A simple foreclosure coding error from the part of Bank Of America puts an American family on threat. Shantell Curtis who owned a house in Utah, had sold off this house to settle her foreclosure debts. Curtis was under the impression that with this sale, the last mortgage payment of the house would be done. However, the Bank of America did not record the transfer of title to the new owners as a result of a $1 coding error. Due to this Curtis still remained the owner of the house which she had sold off. An aftereffect of this was that the said house was put under the foreclosure procedures and Curtis, even though her debt was settled, was referred to the Credit Bureaus with an obliterated credit score, leaving her to suffer for a house which was no longer hers.
$1 Billion Foreclosure Program intended to help unemployed and impoverished homeowners with short-term help and thereby shun foreclosure had failed to reach its objective of serving more than 30,000 homeowners over 32 states. Only $ 432 million will be spending for the purpose and the rest will return to US Treasury as stated by a government official.
California Attorney General Kamala D Harris on Friday, 30th September refuses to have settlement negotiations with nation’s major banks over alleged foreclosure abuses. This had destabilized the effort of attorney generals and banks in all 50 states who had been working towards the settlement. Some state and federal officials had been seeking to the extent of $25 billion in penalties to write down loan balances for underwater borrowers. The agreement was expected to settle claims over poor mortgage and foreclosure practises including ‘robo-signing’ that approves documents in foreclosures without actually reading them. According to Harris the anticipated deal is inadequate for California homeowners and too much legal immunity had been given to bank officials under this. More than 2.2. Million California residents owe more on their mortgages than their homes are worth. As said by Harris ‘No other state had been harder hit than California’ and it was when they were trying to negotiate in good faith that foreclosures in California had upsurge again. Bank of America Corp., JPMorgan Chase & Co. and Wells Fargo and Co. are some of the major banks that were involved in the talk. JP Morgan Chase and Bank of America spokesman refused to comment whereas Wells Fargo spokeswoman Vickee Adams said that they will carry on working with all parties including their customers to reinstate home ownership nationally and locally. Harris said California will better have a settlement with the banks that would keep more families in their homes. The present deal may have been helpful to only 20,000 Californian homeowners out of 2.2 million. Haris also promised to continue her own investigation in the area and to look for regulations and legislation to avoid future problems.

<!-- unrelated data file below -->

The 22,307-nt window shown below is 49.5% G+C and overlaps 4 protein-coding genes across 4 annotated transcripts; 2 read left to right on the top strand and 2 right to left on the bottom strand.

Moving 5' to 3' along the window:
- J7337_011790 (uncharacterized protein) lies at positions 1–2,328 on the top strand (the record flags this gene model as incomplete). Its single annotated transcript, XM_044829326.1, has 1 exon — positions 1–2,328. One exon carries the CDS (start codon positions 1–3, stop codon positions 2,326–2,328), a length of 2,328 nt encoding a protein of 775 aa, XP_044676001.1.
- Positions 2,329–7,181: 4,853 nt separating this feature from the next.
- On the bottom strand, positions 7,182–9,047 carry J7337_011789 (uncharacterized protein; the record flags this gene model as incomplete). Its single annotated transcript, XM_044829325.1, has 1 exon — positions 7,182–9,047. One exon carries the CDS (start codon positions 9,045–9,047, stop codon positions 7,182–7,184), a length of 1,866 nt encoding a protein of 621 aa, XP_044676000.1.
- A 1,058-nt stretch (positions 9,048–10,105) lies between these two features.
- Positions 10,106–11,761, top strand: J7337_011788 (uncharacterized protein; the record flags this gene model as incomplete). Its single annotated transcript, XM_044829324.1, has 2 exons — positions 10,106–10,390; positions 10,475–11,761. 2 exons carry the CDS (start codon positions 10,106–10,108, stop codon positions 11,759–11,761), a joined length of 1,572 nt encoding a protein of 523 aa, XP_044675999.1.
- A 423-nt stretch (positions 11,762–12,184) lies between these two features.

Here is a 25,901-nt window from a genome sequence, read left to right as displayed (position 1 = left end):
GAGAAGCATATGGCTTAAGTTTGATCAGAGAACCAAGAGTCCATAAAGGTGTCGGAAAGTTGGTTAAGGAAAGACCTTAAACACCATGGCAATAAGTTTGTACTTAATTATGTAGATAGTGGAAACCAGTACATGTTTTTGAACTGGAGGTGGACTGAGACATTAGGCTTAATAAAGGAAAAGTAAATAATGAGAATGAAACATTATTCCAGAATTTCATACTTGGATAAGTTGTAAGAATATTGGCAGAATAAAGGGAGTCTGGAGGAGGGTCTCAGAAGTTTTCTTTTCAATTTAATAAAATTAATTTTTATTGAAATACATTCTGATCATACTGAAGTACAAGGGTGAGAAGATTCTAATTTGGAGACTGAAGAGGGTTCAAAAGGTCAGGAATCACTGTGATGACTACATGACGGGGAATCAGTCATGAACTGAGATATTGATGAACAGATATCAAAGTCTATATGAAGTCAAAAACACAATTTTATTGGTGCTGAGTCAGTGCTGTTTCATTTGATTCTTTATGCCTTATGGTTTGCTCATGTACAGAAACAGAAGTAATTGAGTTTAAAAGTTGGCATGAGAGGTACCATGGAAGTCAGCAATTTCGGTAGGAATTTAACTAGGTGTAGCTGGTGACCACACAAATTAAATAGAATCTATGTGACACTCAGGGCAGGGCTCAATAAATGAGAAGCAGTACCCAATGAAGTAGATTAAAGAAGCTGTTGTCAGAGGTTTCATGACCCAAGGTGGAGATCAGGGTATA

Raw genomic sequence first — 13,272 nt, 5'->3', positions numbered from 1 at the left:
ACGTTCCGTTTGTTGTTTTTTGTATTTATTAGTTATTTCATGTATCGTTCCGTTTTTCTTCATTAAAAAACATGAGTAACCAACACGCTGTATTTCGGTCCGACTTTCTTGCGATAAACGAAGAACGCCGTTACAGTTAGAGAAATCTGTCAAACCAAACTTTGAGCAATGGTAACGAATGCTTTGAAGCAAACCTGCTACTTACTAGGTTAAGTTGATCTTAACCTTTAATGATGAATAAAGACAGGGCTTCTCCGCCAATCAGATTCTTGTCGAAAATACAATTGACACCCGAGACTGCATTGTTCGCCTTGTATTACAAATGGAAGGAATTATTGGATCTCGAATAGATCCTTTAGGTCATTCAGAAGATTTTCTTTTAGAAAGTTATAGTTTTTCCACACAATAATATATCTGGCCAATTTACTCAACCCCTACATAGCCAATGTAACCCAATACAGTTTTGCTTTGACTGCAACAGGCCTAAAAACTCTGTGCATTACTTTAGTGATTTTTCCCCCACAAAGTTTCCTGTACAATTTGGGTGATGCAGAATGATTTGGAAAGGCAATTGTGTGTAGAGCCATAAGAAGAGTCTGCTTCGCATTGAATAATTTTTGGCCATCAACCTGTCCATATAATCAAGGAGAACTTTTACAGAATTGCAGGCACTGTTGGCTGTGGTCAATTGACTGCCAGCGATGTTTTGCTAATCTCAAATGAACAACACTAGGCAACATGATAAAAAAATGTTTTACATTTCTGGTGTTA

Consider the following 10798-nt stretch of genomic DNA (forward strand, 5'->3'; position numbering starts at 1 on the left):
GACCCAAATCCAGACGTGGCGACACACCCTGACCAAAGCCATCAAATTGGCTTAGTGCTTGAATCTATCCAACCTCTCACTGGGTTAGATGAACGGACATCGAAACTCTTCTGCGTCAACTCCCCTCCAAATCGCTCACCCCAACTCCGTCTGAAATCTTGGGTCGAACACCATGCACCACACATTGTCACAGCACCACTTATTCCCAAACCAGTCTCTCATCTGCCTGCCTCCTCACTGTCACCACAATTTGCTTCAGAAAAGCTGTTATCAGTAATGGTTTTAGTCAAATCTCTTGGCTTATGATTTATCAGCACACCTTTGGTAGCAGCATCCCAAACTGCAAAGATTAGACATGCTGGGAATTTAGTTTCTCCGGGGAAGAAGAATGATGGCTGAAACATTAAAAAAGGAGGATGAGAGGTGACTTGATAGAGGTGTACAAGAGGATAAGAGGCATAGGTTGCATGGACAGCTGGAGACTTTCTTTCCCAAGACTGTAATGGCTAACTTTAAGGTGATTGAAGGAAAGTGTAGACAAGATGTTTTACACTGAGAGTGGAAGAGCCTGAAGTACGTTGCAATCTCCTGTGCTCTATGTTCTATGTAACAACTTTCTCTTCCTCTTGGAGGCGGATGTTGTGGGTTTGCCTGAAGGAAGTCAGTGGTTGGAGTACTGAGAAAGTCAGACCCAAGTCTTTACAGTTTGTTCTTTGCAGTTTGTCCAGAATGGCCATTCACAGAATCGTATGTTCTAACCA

The revelation that loan service providers were rapidly signing foreclosure documents moving through the court system in Southwest Florida raised in June, expected clue that the nine-month hitch caused by the robo-signing crisis is beginning to break.